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Cashing In Your RRSP to Pay Off Debt

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    RRSP Contribution and Debt RepaymentMany people wonder if they should prioritize between keeping  their RRSP savings intact or paying down debt. A common thought is that you should cash in your RRSP to pay off debt. This idea can be a tempting one when you’ve spent too much on your credit cards, have an emergency expense or you’re not able to pay your bills for any reason. It becomes even more tempting if you’ve lost your job or you have a big pile of bills to deal with. However, cashing in your RRSP to pay off debt is typically NOT the best solution.

    Why not?

    There are a number of reasons why you may want to consider another debt reduction strategy. One reason is taxes. When you put money into an RRSP, that money is sheltered from taxes. Whenever that money is withdrawn for whatever reason that money will be taxed. You will have to pay what’s called a “withholding tax” at this point, which can be quite a lot of money. If you take up to $5,000 out of your RRSP, you’ll have to pay 10% in taxes. Use between $5,000 and $15,000 and that amount goes up to 20%. If you’re taking out more than $15,000, you’ll need to pay 30%. This means that you’ll need to take out much more than you actually need in order to pay down your debt as you’ll pay a lot of tax on that money.  

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      Another reason to avoid cashing in your RRSP to pay off debt is because the money in your RRSP is meant to be for retirement. If you take it out early, you won’t have that money when you retire. Many Canadians are already worried about saving for retirement. Surveys show that most Canadians feel that they haven’t saved enough in order to retire comfortably and many feel that they’ll have to work longer than they originally planned due to not having enough retirement savings. If you use the money meant for retirement right now, it won’t be there when you’re older and need it. The earlier you start putting money into an RRSP, the more time it has to grow. If you remove what you have saved now, it will be tough to catch up by retirement. One more reason to reconsider your plan for cashing in your RRSP to pay off debt is that most RRSP savings are protected if you file for bankruptcy or submit a consumer proposal. If you end up in a debt situation where you cannot pay your debts as they become due and have to file bankruptcy or consumer proposal, you won’t lose most of your RRPS contributions. Canadian law allows you to keep contributions made more than 12 months ago. This means you’ll only lose those made in the last 12 months, not everything you have.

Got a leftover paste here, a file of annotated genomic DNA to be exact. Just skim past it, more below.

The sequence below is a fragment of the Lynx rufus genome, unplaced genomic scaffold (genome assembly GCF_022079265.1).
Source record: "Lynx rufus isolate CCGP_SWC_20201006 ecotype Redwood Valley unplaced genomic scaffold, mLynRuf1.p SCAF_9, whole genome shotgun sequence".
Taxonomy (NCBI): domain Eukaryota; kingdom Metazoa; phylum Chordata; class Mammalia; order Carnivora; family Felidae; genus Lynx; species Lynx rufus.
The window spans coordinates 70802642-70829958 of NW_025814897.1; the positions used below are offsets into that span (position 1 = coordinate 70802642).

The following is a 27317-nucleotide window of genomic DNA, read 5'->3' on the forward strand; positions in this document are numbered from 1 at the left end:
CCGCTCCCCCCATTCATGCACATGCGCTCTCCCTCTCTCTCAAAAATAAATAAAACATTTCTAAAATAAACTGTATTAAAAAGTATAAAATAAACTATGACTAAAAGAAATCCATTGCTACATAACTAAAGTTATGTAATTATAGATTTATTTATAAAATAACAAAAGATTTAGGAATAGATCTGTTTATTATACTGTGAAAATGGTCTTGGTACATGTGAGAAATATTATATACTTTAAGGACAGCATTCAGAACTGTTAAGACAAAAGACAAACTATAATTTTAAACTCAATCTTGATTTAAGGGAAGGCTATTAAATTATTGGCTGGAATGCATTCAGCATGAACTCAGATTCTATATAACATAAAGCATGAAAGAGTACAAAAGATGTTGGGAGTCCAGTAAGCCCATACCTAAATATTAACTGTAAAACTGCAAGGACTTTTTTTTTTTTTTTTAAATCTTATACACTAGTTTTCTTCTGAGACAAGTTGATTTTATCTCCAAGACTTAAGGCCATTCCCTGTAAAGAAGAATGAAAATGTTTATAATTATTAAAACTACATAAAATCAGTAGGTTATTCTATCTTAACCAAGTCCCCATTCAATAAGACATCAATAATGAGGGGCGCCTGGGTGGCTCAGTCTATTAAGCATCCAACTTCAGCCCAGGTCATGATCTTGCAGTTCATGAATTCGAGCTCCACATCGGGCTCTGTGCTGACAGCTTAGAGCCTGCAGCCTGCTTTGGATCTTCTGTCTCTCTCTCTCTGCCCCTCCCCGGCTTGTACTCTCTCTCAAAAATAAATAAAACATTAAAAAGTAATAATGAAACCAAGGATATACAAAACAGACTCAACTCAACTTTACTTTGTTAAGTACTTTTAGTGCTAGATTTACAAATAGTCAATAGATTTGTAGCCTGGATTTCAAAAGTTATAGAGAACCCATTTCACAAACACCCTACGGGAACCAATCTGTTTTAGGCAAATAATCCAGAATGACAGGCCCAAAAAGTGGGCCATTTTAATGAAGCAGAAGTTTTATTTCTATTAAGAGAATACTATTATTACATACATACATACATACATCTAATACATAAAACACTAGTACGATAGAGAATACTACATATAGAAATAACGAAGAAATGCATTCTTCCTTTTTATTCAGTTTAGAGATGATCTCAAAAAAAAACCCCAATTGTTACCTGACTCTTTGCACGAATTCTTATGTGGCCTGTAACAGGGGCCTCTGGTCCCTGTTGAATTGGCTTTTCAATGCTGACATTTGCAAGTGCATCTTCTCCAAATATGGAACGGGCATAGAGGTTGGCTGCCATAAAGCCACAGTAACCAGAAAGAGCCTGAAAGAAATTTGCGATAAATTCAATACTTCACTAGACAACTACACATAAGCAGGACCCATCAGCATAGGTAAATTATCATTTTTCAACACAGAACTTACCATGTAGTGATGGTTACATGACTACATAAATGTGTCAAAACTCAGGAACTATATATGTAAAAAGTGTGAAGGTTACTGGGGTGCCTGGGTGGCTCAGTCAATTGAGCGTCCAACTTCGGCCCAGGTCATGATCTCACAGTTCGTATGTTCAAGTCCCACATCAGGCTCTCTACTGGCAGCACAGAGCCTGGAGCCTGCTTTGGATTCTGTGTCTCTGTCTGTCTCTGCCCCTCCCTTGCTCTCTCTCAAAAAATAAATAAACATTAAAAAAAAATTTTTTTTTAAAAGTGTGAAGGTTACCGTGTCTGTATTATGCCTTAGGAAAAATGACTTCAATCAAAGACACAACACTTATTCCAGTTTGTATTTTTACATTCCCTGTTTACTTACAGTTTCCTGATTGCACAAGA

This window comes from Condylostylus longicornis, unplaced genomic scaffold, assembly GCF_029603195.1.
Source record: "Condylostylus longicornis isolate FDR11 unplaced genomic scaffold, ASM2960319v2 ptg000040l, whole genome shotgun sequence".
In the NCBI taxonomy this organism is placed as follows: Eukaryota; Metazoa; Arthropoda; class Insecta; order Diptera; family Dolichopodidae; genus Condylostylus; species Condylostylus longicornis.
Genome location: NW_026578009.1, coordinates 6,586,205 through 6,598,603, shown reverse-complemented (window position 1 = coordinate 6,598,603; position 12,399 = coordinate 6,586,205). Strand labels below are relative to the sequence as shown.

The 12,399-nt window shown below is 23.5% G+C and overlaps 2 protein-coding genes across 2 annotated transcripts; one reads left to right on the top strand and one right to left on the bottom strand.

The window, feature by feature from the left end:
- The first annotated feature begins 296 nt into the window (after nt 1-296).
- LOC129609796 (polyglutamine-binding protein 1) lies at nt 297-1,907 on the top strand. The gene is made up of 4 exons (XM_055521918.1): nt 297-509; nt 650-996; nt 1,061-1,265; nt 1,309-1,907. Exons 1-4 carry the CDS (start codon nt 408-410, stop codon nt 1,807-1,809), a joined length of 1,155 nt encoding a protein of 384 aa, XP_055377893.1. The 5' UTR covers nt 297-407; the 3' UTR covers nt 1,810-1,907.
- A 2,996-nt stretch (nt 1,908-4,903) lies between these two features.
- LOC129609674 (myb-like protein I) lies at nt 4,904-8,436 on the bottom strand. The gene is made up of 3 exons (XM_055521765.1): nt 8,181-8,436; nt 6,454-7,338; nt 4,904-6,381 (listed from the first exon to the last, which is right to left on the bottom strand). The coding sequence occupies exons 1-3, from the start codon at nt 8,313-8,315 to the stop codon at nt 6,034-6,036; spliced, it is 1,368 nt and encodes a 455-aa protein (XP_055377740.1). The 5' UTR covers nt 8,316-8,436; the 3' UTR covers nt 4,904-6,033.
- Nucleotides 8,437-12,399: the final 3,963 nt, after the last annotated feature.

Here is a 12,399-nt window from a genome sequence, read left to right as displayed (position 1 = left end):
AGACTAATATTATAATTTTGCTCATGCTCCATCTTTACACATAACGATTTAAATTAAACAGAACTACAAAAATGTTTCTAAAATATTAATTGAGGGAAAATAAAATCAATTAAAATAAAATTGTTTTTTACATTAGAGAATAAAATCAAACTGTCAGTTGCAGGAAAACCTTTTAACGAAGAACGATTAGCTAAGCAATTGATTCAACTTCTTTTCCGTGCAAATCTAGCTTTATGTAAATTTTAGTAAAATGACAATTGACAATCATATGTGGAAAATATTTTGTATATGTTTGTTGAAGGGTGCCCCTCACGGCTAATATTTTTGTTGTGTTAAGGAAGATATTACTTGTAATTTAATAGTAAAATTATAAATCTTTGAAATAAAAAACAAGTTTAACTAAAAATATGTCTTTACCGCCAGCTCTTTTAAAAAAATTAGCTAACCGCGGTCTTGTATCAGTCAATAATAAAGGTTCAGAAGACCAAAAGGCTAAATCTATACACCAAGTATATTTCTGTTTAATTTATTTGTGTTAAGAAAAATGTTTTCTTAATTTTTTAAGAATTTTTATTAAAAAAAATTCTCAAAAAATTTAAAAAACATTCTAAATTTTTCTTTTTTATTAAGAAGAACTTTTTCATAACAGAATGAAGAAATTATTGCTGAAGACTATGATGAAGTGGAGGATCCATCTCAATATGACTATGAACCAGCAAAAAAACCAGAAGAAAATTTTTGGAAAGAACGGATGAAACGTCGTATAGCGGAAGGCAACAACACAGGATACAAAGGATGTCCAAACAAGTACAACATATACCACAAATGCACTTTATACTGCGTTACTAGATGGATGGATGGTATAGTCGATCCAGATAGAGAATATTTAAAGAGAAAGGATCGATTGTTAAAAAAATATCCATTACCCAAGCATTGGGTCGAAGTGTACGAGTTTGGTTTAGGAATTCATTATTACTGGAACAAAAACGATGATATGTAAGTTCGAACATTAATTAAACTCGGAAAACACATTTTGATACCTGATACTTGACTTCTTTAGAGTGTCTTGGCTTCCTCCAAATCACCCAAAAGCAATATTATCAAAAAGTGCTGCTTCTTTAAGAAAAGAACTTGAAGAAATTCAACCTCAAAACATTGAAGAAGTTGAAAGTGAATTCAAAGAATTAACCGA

Other Ways to Pay Down Debt

    Instead of cashing in your RRSP to pay down debt, there are other debt reduction strategies. If you are having trouble paying your debts as they become due, you may wish to consider speaking with a licensed insolvency trustee. Do not be scared off by the name. A licensed insolvency trustee doesn’t just help you file for bankruptcy. Instead, a trustee can review your financial situation and inform you of the options available to you that can help you improve your financial situation. Licensed insolvency trustees are licensed and registered by the federal government and trained to provide you with information on all options that are available to you, not just those options that the trustee can assist with. Most trustees offer free consultations. When it comes to paying down your debt, there are a number of different strategies. Each financial situation is unique and, therefore, the solutions that work best are unique to each individual. For this reason, it makes sense that you discuss your situation with a professional (such as a licensed insolvency trustee) who can review your situation and provide you with the information that is relevant to you. You can then use this information to make an informed choice, rather than assuming that cashing in your RRSP to pay off debt is the best option.


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